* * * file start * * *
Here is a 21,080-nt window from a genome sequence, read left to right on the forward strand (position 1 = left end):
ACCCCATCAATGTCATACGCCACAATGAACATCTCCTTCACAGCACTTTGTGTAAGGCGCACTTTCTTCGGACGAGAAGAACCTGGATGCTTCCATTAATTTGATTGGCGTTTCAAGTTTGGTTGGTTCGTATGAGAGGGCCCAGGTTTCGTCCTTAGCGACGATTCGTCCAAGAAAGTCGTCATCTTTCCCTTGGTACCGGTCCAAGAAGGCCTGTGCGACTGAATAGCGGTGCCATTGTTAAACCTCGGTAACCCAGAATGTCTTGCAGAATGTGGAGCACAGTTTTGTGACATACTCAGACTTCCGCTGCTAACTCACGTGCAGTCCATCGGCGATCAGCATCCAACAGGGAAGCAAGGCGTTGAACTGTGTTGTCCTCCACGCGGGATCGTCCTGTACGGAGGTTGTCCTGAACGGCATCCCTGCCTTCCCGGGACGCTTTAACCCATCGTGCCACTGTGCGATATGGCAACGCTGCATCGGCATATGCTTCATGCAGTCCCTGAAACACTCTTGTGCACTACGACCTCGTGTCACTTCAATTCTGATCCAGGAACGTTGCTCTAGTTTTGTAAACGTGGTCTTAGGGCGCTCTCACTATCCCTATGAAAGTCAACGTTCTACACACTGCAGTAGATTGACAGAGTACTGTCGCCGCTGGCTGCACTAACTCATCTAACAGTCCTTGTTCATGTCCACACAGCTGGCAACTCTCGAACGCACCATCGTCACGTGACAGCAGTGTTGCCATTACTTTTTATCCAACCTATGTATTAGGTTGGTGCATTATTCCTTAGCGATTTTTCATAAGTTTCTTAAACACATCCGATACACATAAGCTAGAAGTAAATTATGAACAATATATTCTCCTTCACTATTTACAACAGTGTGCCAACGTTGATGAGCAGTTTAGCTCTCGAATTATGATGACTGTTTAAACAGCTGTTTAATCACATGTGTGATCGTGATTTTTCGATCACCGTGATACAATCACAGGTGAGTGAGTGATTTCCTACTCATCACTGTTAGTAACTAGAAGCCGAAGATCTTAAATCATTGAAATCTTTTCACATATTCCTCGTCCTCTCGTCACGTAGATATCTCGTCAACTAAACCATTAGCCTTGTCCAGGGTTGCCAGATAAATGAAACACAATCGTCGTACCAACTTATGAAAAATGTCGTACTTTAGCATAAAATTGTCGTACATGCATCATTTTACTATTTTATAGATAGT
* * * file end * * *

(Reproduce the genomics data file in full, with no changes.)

Here is a 21,080-nt window from a genome sequence, read left to right on the forward strand (position 1 = left end):
ACCCCATCAATGTCATACGCCACAATGAACATCTCCTTCACAGCACTTTGTGTAAGGCGCACTTTCTTCGGACGAGAAGAACCTGGATGCTTCCATTAATTTGATTGGCGTTTCAAGTTTGGTTGGTTCGTATGAGAGGGCCCAGGTTTCGTCCTTAGCGACGATTCGTCCAAGAAAGTCGTCATCTTTCCCTTGGTACCGGTCCAAGAAGGCCTGTGCGACTGAATAGCGGTGCCATTGTTAAACCTCGGTAACCCAGAATGTCTTGCAGAATGTGGAGCACAGTTTTGTGACATACTCAGACTTCCGCTGCTAACTCACGTGCAGTCCATCGGCGATCAGCATCCAACAGGGAAGCAAGGCGTTGAACTGTGTTGTCCTCCACGCGGGATCGTCCTGTACGGAGGTTGTCCTGAACGGCATCCCTGCCTTCCCGGGACGCTTTAACCCATCGTGCCACTGTGCGATATGGCAACGCTGCATCGGCATATGCTTCATGCAGTCCCTGAAACACTCTTGTGCACTACGACCTCGTGTCACTTCAATTCTGATCCAGGAACGTTGCTCTAGTTTTGTAAACGTGGTCTTAGGGCGCTCTCACTATCCCTATGAAAGTCAACGTTCTACACACTGCAGTAGATTGACAGAGTACTGTCGCCGCTGGCTGCACTAACTCATCTAACAGTCCTTGTTCATGTCCACACAGCTGGCAACTCTCGAACGCACCATCGTCACGTGACAGCAGTGTTGCCATTACTTTTTATCCAACCTATGTATTAGGTTGGTGCATTATTCCTTAGCGATTTTTCATAAGTTTCTTAAACACATCCGATACACATAAGCTAGAAGTAAATTATGAACAATATATTCTCCTTCACTATTTACAACAGTGTGCCAACGTTGATGAGCAGTTTAGCTCTCGAATTATGATGACTGTTTAAACAGCTGTTTAATCACATGTGTGATCGTGATTTTTCGATCACCGTGATACAATCACAGGTGAGTGAGTGATTTCCTACTCATCACTGTTAGTAACTAGAAGCCGAAGATCTTAAATCATTGAAATCTTTTCACATATTCCTCGTCCTCTCGTCACGTAGATATCTCGTCAACTAAACCATTAGCCTTGTCCAGGGTTGCCAGATAAATGAAACACAATCGTCGTACCAACTTATGAAAAATGTCGTACTTTAGCATAAAATTGTCGTACATGCATCATTTTACTATTTTATAGATAGT